Failing students revealed in UA email

Students who had at least one failing midterm grade during the Fall 2011 semester received an email on Oct. 26 from the office of Lowell Davis, the assistant dean of students, notifying them of their grade and potential ways to improve it.

Students who received the email were not blind copied in it, however, and were able to see the email addresses of other failing students.

UA spokeswoman Cathy Andreen did not comment as to whether the email was a violation of student privacy rights outlined in federal law. Some of those rights are included in the Family Educational Rights and Privacy Act, or FERPA, a federal law protecting the privacy of students’ educational records that was written in 1974 by then Sen. James Buckley.

“As this situation demonstrates, it is essential to protect students’ personally identifiable information,” Andreen said. “Students’ email addresses are normally blinded and not visible to others receiving the message.”

Andreen also said individuals who fail to follow established privacy procedures will be disciplined.

Adam Goldstein, an attorney advocate with the Student Press Law Center, said if the mass email was an accident, it might not be a violation of FERPA.

“There’s one thing that makes this not a FERPA violation,” Goldstein said. “FERPA doesn’t prevent disclosure [of educational information]. It prevents a policy or practice of doing it.”

However, Goldstein said students do have common law or state-based law privacy rights. Public disclosure of private or embarrassing facts could violate those rights, but it might be hard for students to show they were damaged by the release of this information, Goldstein said.

“Everyone generally recognizes you have a right to privacy in your grades,” he said. “It’s another reason why FERPA is kind of a joke. It doesn’t prevent incidents like this. You can never be stupid enough to violate FERPA.”

Lexi Papadelias, a sophomore majoring in mechanical engineering who received the email, said she feels like it was a violation of privacy to all of the students on the email list.

“Not doing well in classes is embarrassing,” Papadelias said. “And with all of the emphasis the administration has put on FERPA lately, it seems like a gross oversight.”

On Sept. 28 of this year, University administrators cited FERPA in denying a public records request sent to the SGA for records relating to the resignation of SGA President Grant Cochran.

“Without admission that the information you’ve requested would or would not constitute open records under Alabama law, you appear to be requesting only records that are linked or linkable to a particular student,” UA spokeswoman Deborah Lane said in denying the request. “Such records are prohibited from disclosure by federal privacy laws.”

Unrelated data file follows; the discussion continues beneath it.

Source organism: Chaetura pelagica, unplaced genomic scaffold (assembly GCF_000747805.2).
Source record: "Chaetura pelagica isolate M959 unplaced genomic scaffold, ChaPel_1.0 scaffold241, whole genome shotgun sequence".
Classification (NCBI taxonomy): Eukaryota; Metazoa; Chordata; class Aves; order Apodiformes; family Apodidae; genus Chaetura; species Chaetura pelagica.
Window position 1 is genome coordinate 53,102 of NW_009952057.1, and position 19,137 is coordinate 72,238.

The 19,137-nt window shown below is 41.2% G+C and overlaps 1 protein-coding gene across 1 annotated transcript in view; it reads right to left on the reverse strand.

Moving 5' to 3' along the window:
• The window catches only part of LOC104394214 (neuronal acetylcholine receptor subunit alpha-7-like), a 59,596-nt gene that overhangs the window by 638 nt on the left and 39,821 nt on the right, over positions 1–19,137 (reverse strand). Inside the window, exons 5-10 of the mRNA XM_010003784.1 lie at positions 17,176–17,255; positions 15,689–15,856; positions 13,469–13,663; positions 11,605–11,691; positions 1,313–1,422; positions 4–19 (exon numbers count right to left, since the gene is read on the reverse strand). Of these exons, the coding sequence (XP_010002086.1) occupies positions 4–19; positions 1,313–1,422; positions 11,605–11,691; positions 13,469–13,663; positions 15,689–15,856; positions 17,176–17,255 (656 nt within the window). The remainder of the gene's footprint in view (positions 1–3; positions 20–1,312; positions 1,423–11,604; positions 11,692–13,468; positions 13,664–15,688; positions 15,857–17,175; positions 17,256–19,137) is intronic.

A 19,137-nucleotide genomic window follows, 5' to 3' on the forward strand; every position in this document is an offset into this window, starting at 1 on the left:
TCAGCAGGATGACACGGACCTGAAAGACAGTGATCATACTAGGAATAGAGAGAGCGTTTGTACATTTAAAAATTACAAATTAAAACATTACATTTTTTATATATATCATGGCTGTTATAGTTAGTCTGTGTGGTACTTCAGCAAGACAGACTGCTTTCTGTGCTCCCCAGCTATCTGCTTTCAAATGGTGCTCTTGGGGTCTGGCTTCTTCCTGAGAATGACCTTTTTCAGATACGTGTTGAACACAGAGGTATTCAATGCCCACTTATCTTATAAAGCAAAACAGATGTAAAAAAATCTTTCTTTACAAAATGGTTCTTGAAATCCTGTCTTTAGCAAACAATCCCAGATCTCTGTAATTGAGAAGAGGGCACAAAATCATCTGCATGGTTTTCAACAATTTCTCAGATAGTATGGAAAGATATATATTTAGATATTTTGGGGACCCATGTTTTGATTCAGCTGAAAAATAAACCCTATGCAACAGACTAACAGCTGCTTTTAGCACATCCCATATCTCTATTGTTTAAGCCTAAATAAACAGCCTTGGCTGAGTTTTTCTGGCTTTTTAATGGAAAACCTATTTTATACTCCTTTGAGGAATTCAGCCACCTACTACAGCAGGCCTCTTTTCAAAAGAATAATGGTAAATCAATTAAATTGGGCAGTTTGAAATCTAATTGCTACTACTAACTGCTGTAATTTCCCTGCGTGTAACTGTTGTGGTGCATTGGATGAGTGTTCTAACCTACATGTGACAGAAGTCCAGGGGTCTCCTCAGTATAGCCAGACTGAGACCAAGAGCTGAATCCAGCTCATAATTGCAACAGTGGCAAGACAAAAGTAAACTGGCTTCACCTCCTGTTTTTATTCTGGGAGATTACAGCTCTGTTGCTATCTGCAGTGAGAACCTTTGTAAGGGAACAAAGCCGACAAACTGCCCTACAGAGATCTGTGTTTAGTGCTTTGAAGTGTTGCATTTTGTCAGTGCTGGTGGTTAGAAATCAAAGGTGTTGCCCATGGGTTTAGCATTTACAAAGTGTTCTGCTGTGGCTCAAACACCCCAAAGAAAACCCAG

Goldstein said FERPA is often used to shield inconvenient information.

“How could it be that the time you don’t consider FERPA is when you’re sending emails with failing grades involved?” he said. “FERPA’s always there when they don’t want to give you something.”

  • WotcherTonks

    meh. Surely the SGA could help out the students’ GPAs….

  • Jeb

    Just out of curiosity… for all of those arguing that this should be classified as a violation of FERPA… if it were, what would happen next? The University would be vulnerable to lawsuits, they would have to pay out a lot of money and fines, and yet… your name would still be associated with a failing grade. That can’t be undone. I mean, come on folks, it was a mistake on the part of the administration by putting the distribution list in the CC rather than BCC field of the email. It happens. I’ve done it before. You’ve probably done it or something like it before. Do you think paying out thousands or millions of dollars in fines is going to make a hill of beans difference? It will hurt the university’s bottom line which will, in turn, be factored into your tuition next year. Just like how a business passes on higher taxes to the consumer, so too would the university pass on the cost of these lawsuits to you. Fair or not, you lose either way.

  • Ronny Lee

    Once you sign a release statement after graduating anyone can see your grades that is if they pay the thirty five dollars or whatever it is now.  The freedom of information act enables us to see how much or should i say how many people really ask for you grades.  By the way it also shows your medical history as well as your complaints from fellow students, or any complaints.  Bad checks, girlfriend problems, infirmry problem, all could cost you a job that is if they really ever check.  This is an opinion from my experience not to be taken as alabama policy.